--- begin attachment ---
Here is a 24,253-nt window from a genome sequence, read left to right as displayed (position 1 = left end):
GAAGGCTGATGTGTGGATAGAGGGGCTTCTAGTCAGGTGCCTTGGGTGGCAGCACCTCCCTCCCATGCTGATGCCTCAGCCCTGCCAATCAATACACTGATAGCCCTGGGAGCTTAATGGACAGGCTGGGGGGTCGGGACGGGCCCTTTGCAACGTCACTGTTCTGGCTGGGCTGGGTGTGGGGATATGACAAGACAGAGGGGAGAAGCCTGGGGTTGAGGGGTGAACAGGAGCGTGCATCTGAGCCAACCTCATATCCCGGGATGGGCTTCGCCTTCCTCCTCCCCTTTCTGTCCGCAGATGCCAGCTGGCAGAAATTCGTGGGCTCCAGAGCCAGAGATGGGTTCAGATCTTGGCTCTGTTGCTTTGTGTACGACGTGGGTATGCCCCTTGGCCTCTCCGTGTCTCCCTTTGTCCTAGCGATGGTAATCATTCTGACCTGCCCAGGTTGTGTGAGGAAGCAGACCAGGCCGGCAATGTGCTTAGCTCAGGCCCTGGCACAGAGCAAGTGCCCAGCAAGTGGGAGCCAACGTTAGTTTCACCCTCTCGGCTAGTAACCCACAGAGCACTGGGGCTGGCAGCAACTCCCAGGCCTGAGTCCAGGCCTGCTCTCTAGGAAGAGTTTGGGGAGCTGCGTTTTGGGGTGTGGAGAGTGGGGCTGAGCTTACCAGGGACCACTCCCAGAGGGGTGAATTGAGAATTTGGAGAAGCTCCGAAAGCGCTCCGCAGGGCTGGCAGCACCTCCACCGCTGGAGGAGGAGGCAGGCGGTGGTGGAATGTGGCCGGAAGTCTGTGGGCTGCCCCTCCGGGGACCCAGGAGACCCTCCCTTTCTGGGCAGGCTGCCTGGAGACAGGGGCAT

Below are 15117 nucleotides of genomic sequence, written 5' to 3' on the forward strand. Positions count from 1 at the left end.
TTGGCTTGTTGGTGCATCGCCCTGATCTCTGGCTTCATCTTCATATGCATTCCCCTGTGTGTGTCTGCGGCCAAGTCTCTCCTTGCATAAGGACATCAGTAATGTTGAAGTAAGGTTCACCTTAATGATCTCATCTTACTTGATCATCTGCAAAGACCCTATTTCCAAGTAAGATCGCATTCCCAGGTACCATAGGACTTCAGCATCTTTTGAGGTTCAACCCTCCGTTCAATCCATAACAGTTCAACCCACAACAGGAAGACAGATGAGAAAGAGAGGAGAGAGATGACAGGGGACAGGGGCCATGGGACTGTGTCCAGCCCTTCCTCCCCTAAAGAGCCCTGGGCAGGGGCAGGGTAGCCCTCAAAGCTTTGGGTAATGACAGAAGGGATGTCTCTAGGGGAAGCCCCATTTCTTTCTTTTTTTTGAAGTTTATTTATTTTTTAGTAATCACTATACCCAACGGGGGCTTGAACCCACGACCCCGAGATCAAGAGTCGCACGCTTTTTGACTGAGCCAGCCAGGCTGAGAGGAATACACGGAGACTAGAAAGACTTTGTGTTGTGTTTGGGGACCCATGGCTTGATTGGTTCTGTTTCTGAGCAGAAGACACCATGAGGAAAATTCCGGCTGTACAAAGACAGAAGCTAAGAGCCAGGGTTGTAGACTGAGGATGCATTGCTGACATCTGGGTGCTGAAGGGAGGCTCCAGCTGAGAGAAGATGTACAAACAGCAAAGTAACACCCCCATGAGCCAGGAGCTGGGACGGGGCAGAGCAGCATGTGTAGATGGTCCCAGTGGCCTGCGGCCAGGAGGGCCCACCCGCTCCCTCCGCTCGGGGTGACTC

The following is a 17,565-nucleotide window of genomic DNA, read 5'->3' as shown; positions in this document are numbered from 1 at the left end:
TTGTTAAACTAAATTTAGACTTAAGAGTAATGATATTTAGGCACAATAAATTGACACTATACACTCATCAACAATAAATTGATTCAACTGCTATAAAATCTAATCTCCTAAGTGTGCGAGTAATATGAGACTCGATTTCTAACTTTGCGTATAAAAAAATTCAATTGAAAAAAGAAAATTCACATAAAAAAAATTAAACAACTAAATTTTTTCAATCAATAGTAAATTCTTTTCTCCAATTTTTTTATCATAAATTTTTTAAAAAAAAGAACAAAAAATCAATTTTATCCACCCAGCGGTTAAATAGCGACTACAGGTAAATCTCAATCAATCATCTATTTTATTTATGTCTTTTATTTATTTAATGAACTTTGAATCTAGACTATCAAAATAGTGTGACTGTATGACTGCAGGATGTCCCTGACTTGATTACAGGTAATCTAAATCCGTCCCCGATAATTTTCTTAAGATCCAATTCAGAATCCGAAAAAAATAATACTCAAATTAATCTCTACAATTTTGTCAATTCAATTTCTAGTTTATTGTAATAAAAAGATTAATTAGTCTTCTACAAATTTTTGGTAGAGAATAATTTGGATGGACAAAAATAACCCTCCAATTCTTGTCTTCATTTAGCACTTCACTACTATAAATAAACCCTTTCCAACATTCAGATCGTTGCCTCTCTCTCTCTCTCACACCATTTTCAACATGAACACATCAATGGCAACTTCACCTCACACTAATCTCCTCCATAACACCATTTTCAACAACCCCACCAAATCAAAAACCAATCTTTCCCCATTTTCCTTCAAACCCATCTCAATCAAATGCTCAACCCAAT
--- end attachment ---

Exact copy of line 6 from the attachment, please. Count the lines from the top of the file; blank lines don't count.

TTGTTAAACTAAATTTAGACTTAAGAGTAATGATATTTAGGCACAATAAATTGACACTATACACTCATCAACAATAAATTGATTCAACTGCTATAAAATCTAATCTCCTAAGTGTGCGAGTAATATGAGACTCGATTTCTAACTTTGCGTATAAAAAAATTCAATTGAAAAAAGAAAATTCACATAAAAAAAATTAAACAACTAAATTTTTTCAATCAATAGTAAATTCTTTTCTCCAATTTTTTTATCATAAATTTTTTAAAAAAAAGAACAAAAAATCAATTTTATCCACCCAGCGGTTAAATAGCGACTACAGGTAAATCTCAATCAATCATCTATTTTATTTATGTCTTTTATTTATTTAATGAACTTTGAATCTAGACTATCAAAATAGTGTGACTGTATGACTGCAGGATGTCCCTGACTTGATTACAGGTAATCTAAATCCGTCCCCGATAATTTTCTTAAGATCCAATTCAGAATCCGAAAAAAATAATACTCAAATTAATCTCTACAATTTTGTCAATTCAATTTCTAGTTTATTGTAATAAAAAGATTAATTAGTCTTCTACAAATTTTTGGTAGAGAATAATTTGGATGGACAAAAATAACCCTCCAATTCTTGTCTTCATTTAGCACTTCACTACTATAAATAAACCCTTTCCAACATTCAGATCGTTGCCTCTCTCTCTCTCTCACACCATTTTCAACATGAACACATCAATGGCAACTTCACCTCACACTAATCTCCTCCATAACACCATTTTCAACAACCCCACCAAATCAAAAACCAATCTTTCCCCATTTTCCTTCAAACCCATCTCAATCAAATGCTCAACCCAAT